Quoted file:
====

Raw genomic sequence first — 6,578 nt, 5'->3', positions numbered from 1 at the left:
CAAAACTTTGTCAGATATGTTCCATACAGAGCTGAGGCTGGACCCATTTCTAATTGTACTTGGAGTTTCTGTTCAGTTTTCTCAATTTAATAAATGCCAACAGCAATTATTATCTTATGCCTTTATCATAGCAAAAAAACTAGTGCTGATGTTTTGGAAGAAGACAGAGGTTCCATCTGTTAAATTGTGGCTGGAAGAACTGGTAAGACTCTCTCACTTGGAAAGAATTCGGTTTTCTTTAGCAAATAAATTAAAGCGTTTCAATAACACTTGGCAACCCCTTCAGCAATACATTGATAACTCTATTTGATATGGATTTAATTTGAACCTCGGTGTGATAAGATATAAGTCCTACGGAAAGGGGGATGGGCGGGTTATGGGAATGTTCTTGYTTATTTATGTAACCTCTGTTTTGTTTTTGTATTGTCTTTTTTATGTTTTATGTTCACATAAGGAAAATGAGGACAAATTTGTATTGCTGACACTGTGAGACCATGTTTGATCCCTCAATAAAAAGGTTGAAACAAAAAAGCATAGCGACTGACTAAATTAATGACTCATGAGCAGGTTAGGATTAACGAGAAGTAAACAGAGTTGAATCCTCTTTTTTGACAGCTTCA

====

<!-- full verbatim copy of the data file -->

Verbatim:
Raw genomic sequence first — 6,578 nt, 5'->3', positions numbered from 1 at the left:
CAAAACTTTGTCAGATATGTTCCATACAGAGCTGAGGCTGGACCCATTTCTAATTGTACTTGGAGTTTCTGTTCAGTTTTCTCAATTTAATAAATGCCAACAGCAATTATTATCTTATGCCTTTATCATAGCAAAAAAACTAGTGCTGATGTTTTGGAAGAAGACAGAGGTTCCATCTGTTAAATTGTGGCTGGAAGAACTGGTAAGACTCTCTCACTTGGAAAGAATTCGGTTTTCTTTAGCAAATAAATTAAAGCGTTTCAATAACACTTGGCAACCCCTTCAGCAATACATTGATAACTCTATTTGATATGGATTTAATTTGAACCTCGGTGTGATAAGATATAAGTCCTACGGAAAGGGGGATGGGCGGGTTATGGGAATGTTCTTGYTTATTTATGTAACCTCTGTTTTGTTTTTGTATTGTCTTTTTTATGTTTTATGTTCACATAAGGAAAATGAGGACAAATTTGTATTGCTGACACTGTGAGACCATGTTTGATCCCTCAATAAAAAGGTTGAAACAAAAAAGCATAGCGACTGACTAAATTAATGACTCATGAGCAGGTTAGGATTAACGAGAAGTAAACAGAGTTGAATCCTCTTTTTTGACAGCTTCA